Agrium plunges 6 pct, fertilizer rivals also lower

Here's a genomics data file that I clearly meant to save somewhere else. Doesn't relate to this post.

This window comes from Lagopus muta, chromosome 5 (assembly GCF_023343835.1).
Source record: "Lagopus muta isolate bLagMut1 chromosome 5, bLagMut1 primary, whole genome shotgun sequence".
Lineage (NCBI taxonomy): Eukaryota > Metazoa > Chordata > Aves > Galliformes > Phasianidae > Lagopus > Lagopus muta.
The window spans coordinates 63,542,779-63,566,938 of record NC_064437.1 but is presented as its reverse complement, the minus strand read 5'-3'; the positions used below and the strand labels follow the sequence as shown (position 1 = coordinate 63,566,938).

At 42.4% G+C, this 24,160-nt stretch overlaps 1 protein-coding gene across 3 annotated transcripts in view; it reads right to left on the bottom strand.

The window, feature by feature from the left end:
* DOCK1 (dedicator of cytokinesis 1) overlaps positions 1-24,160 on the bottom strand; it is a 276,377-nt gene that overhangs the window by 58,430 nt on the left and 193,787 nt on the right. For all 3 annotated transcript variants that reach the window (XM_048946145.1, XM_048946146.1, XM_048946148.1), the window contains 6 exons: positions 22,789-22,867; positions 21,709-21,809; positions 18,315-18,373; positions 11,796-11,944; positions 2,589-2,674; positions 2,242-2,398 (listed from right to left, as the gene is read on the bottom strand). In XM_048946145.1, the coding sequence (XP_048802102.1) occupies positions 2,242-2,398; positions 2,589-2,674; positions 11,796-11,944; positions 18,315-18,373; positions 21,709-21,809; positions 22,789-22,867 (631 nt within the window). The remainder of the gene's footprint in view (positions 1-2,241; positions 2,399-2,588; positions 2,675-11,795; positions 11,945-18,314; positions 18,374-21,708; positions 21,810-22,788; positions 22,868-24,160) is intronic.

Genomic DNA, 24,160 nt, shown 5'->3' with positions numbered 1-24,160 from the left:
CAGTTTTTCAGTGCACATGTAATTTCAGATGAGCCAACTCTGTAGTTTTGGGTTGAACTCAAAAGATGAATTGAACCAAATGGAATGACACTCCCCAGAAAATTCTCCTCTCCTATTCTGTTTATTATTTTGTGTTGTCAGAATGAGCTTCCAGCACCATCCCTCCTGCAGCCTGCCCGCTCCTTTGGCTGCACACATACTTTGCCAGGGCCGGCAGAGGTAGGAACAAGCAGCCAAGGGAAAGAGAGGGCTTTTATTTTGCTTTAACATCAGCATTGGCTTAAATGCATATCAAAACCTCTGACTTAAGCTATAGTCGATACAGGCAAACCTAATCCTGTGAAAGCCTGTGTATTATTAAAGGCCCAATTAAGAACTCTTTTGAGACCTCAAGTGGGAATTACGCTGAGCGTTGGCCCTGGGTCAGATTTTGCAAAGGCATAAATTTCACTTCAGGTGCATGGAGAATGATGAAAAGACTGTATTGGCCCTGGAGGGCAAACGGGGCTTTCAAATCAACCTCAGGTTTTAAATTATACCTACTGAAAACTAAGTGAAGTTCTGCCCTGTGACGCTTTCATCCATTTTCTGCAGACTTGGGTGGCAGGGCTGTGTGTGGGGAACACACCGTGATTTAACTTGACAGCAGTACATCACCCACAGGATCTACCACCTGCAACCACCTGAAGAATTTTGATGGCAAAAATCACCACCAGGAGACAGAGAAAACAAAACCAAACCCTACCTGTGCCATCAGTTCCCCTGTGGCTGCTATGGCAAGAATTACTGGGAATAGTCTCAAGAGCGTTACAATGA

* Fertilizer names downgraded despite strong H1 view * Agrium Q4 EPS beat, but was lower on adjusted basis * Potash Corp, Mosaic, CF shares also weaker By Rod Nickel Feb 22 (Reuters) - North American fertilizer stocks fell in early trading on Friday, led by Agrium Inc , after a Dahlman Rose analyst downgraded the leading names. Analyst Charles Neivert cut ratings for Potash Corp of Saskatchewan, the world's biggest fertilizer producer, to "sell" from "hold," and dropped Mosaic Co to "hold" from "buy." Neivert cut Agrium, CF Industries Holdings Inc and Rentech Nitrogen Partners LP to "sell" from "buy." Neivert said the most favorable market conditions for nitrogen, phosphate and potash fertilizers have passed now that producers are moving ahead with expanding capacity. "Although (the first half) looks good, the industry may be just one crop away from a significant earnings downdraft driven by crop and capacity issues," he wrote in a note to clients. From 2012 through 2016, capacity is set to grow 18 percent for urea, a key nitrogen-based fertilizer, 12 percent for phosphate and 31 percent for potash, Neivert wrote. Potash Corp is focused on its namesake nutrient, while Agrium and CF mainly produce nitrogen. Mosaic is a leading producer of phosphate. Shares of Potash Corp slipped 1.3 percent and 0.7 percent in New York and Toronto, respectively, while Mosaic fell 1.9 percent and Rentech lost 4.1 percent in New York. Agrium fell the most, by 6.1 percent and 5.4 percent in New York and Toronto, even though it reported record-high fourth-quarter profit after normal trading hours on Thursday and beat analyst expectations for earnings per share. Analyst Robert Winslow of National Bank Financial noted that on an adjusted basis, however, Agrium's quarterly profit declined to $2.16 per share in 2012 from $2.34 a year earlier. Agrium is facing a proxy battle with its largest shareholder, Jana Partners, which wants Agrium to split its retail and wholesale divisions and make other changes to improve shareholder returns and operations. Equity markets were generally higher in early trading. (Reporting by Rod Nickel in Winnipeg, Manitoba; editing by Sofina Mirza-Reid)
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